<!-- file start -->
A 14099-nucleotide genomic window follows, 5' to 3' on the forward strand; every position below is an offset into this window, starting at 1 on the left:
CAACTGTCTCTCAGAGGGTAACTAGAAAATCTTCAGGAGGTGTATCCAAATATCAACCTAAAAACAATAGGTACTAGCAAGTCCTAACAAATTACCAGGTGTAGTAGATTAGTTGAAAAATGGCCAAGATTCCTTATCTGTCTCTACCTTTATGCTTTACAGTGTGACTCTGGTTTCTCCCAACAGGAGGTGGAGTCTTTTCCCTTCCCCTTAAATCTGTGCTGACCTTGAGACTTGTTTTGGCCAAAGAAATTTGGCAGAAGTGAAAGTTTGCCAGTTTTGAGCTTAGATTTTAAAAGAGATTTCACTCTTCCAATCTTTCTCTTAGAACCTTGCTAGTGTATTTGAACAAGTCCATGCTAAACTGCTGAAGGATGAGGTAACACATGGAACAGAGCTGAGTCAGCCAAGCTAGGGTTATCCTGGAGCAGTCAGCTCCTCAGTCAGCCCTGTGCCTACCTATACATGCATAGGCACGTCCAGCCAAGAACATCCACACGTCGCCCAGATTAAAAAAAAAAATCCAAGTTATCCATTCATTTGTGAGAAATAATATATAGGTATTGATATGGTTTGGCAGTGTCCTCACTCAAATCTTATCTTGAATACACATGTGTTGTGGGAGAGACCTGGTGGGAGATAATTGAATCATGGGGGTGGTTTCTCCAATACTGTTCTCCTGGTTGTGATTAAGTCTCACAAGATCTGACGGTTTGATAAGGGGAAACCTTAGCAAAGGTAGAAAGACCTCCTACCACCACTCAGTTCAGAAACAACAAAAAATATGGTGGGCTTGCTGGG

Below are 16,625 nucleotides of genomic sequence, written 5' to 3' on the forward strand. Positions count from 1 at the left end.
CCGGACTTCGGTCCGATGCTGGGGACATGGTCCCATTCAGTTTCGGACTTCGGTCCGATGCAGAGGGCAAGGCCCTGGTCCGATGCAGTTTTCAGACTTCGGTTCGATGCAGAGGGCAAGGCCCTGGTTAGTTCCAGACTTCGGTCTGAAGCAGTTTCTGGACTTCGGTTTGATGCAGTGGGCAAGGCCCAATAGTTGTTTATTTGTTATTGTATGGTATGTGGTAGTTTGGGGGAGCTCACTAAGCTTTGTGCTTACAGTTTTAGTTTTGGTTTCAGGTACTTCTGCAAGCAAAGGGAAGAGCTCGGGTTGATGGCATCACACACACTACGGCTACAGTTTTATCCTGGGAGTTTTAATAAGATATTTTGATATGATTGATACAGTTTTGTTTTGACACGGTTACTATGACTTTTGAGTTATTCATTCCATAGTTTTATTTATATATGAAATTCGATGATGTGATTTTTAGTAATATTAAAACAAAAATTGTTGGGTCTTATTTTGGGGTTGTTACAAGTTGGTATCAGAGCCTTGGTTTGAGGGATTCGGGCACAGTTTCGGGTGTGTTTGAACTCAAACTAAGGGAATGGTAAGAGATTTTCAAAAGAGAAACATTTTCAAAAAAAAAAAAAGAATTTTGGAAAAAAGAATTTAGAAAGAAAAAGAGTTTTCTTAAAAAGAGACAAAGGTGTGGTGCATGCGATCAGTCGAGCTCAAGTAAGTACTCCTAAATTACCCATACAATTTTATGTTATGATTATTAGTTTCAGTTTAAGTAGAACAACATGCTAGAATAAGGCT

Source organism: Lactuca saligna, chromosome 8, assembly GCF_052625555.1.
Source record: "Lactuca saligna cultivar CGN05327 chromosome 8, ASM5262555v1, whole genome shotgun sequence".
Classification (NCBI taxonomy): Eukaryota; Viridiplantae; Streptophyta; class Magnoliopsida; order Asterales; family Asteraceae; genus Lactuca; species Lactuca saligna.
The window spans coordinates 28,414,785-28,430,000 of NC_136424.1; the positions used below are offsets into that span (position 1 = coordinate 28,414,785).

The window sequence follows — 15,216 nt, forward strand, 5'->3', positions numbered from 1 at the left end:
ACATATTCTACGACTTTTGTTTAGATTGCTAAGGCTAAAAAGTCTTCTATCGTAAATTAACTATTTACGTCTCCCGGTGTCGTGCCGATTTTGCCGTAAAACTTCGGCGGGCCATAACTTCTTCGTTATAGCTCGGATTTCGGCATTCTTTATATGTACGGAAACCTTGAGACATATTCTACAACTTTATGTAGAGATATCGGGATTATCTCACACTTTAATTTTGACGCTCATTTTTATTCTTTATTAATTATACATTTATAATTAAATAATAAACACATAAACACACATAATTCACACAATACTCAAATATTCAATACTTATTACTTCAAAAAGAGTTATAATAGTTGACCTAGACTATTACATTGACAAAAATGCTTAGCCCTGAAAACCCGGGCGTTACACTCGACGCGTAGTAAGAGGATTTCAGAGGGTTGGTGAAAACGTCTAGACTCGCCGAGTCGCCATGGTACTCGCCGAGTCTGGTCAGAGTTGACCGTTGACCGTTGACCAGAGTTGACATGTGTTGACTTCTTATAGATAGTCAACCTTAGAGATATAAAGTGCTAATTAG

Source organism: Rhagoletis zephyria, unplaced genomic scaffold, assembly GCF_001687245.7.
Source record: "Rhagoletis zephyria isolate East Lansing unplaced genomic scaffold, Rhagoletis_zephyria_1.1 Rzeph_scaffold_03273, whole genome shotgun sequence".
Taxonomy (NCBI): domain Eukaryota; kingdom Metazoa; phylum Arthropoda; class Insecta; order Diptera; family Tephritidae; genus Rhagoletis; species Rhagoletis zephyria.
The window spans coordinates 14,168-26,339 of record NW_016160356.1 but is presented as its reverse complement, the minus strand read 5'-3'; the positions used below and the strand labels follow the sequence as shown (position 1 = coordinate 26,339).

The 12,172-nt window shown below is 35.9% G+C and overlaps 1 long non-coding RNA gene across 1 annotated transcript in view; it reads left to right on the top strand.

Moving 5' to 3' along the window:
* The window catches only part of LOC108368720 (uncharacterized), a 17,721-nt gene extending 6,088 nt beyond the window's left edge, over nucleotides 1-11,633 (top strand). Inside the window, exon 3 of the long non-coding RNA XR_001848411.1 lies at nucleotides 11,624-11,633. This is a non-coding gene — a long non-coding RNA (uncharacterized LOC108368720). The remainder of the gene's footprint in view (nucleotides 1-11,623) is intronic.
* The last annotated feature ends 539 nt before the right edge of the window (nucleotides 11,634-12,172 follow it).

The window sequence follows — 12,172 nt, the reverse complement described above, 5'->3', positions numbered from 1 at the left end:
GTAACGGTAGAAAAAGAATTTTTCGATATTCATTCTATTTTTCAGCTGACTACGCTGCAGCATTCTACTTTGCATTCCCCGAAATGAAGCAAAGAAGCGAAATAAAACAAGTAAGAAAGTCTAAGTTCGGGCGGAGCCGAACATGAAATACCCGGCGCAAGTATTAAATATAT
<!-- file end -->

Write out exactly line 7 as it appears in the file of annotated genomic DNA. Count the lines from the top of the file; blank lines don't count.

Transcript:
Classification (NCBI taxonomy): Eukaryota; Viridiplantae; Streptophyta; class Magnoliopsida; order Asterales; family Asteraceae; genus Lactuca; species Lactuca saligna.